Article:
2 Boys Playing With Cigarette Lighter Admit Starting Blaze : Leona Valley: Neighbors credit firefighters and each other with limiting damage to close-knit community. About 500 acres burned.


Two boys playing with a cigarette lighter admitted that they accidentally touched off a Leona Valley brush fire that charred about 500 acres and caused an estimated $1 million in damage, investigators said Tuesday.

The fire destroyed part of one house, 10 smaller buildings, 15 vehicles and an ostrich, but neighbors credit firefighters and each other with limiting the damage in this close-knit west Antelope Valley community, known for its horse ranches and cherry orchards.

The boys, ages 9 and 10, were released to their parents after telling sheriff’s investigators that they had set the fire, which started near Leona Avenue and 107th Street West, Deputy George Ducoulombier said. The boys, whose names were withheld because of their ages, will likely not face prosecution but will be referred for counseling, authorities said.

The fire, which ignited Monday afternoon, was still burning in an uninhabited hilly area Tuesday, but firefighters expected to have it fully contained by today.


One person was reported injured.

Bryce Worthington, 56, suffered minor burns to his eyes, throat and lungs while using a garden hose to fend off flames that were eating away at his six-bedroom house.

On Tuesday morning, Worthington, a general contractor, said he was grateful that his wife and 11 children escaped injury and that generous neighbors had helped save many of the family’s valuables.

Even so, the blaze took a terrible toll, he said. Several of Worthington’s children were badly shaken by the fire, and it consumed several precious keepsakes.


“We lost some paintings that were priceless to us because they were painted by my mother,” Worthington said. “She died in January, so they can’t be replaced.”

The fire also gutted five bedrooms and a glass-enclosed sun porch. The intense heat caused an aerosol can to explode and fly through a wooden door. Worthington estimated that damage to the structure and the furnishings would surpass $200,000.

His son, Landon Worthington, 26, the only one of his children who does not live in the house, said he rushed to the scene because he knew that his father would not evacuate the home.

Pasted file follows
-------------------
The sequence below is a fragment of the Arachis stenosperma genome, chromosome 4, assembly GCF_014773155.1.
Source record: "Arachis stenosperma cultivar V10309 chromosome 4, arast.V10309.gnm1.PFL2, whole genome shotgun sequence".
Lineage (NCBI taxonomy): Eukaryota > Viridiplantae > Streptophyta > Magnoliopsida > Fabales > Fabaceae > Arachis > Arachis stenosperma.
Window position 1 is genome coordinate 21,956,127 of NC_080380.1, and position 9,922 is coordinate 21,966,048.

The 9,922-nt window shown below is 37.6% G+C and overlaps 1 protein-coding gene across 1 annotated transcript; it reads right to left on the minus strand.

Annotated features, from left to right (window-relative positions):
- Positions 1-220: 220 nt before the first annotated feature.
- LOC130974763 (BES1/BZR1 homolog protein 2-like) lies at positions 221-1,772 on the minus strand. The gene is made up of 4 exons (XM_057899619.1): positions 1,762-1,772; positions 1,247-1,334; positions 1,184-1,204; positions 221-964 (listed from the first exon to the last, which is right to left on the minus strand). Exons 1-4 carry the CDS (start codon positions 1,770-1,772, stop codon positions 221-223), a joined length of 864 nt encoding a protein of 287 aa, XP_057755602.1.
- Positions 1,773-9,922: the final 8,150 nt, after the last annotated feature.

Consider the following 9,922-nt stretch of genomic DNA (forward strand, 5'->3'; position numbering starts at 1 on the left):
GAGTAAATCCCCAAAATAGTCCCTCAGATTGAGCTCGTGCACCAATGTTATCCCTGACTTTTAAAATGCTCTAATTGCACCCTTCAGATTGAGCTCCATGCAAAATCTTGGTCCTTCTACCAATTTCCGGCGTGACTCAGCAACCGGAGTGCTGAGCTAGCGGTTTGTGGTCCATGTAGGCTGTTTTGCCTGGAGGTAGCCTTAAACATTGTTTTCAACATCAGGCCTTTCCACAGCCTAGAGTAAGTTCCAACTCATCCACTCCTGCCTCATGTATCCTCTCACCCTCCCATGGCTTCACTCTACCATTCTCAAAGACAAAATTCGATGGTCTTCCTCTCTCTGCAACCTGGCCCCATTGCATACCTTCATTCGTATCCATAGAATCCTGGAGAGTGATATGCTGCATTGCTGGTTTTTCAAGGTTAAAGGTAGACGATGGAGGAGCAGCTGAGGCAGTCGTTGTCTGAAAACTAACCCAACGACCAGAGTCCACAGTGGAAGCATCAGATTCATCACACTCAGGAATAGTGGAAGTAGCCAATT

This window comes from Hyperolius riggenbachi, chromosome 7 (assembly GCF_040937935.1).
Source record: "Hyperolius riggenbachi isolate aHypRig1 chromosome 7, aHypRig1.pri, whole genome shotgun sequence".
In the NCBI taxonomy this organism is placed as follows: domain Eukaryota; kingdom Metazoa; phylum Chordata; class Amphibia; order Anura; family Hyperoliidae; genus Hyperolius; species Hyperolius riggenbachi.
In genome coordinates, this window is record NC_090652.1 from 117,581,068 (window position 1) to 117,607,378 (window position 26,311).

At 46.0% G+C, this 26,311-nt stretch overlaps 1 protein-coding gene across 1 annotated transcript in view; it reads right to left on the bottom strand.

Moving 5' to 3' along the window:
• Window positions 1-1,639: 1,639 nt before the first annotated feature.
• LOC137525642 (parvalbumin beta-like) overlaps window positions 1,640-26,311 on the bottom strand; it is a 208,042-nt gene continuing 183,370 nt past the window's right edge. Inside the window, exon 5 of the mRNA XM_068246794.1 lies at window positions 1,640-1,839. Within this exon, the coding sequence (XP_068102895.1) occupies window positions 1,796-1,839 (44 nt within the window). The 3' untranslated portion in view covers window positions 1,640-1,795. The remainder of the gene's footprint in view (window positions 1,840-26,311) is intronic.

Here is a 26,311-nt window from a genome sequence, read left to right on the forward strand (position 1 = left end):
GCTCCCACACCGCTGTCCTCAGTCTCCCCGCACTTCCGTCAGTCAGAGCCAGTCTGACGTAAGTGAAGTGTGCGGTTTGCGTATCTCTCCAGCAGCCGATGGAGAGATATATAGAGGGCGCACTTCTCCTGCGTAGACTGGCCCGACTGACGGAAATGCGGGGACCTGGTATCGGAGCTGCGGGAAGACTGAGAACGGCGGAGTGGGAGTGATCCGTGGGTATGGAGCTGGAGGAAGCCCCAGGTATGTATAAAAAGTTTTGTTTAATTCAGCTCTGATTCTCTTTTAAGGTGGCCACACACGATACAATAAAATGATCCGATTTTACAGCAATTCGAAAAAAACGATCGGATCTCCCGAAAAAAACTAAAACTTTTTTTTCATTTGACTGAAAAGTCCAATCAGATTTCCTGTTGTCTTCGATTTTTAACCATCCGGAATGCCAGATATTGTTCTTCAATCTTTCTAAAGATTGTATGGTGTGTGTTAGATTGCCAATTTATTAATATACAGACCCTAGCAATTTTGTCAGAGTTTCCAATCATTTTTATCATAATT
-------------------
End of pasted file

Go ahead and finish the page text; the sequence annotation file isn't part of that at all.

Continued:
“He’s the type who would want to put the fire out himself,” his son said. “It would take a fireman with a gun to get him out of the house.”


Worthington himself shrugged off the danger. “If I hadn’t stayed, the house would be gone,” he said.

A short distance behind Worthington’s house, David Garcia was tallying his losses. Garcia, along with his wife, Eleanor, and daughter, Kristina, moved from San Diego County a month ago into a mobile home on the Worthington property.

While his wife was registering their daughter for school Monday afternoon, Garcia was napping inside when one of the Worthington children knocked on the door and urged him to get out.

“When I opened the door, I saw all the fire on the hillside,” he said. “There were all these rabbits running away. I just grabbed a couple of jewelry boxes and a couple of Bibles, then I ran over to help Mr. Worthington.”


The fire destroyed the mobile home and its contents. The Garcias, who were uninsured, said they lost their furniture, family pictures, birth certificates and clothing.

“Everything of importance was in there,” Eleanor Garcia said. “What we’re wearing is all we have left.”

A Leona Valley feed store owner allowed the family to stay in his trailer Monday night, and American Red Cross workers were trying to arrange other help for them.

Firefighters said far more dwellings would have been lost had Leona Valley residents not been diligent about clearing brush away from their houses. Several residents also credited neighbors with helping to evacuate farm animals and keeping the fire away from structures.


Chuck Crandall, 64, a retired aerospace engineer, said he was running an errand Monday afternoon when he spotted smoke coming from the direction of his house. By the time he arrived, Crandall said, his neighbors were evacuating his horses and a minister was hosing down Crandall’s barn.

“We’ve got a real good neighborhood system here,” he said. “Everybody helps everybody else.”

Crandall said sheriff’s deputies drove through with a loudspeaker Monday afternoon, urging him and his neighbors to evacuate. “Nobody paid any attention,” he said. “It’s just a real strong sense of pride in our community. We’re going to save ourselves if we can.”

Down the road from Crandall, Dick White, who owns the 120-acre Rancho Buena Vista with his wife, Valerie, was afraid that history would repeat itself. The Whites lost their previous house to a brush fire that raced through Leona Valley in 1986.


But except for a few scorched fences, White had no property damage.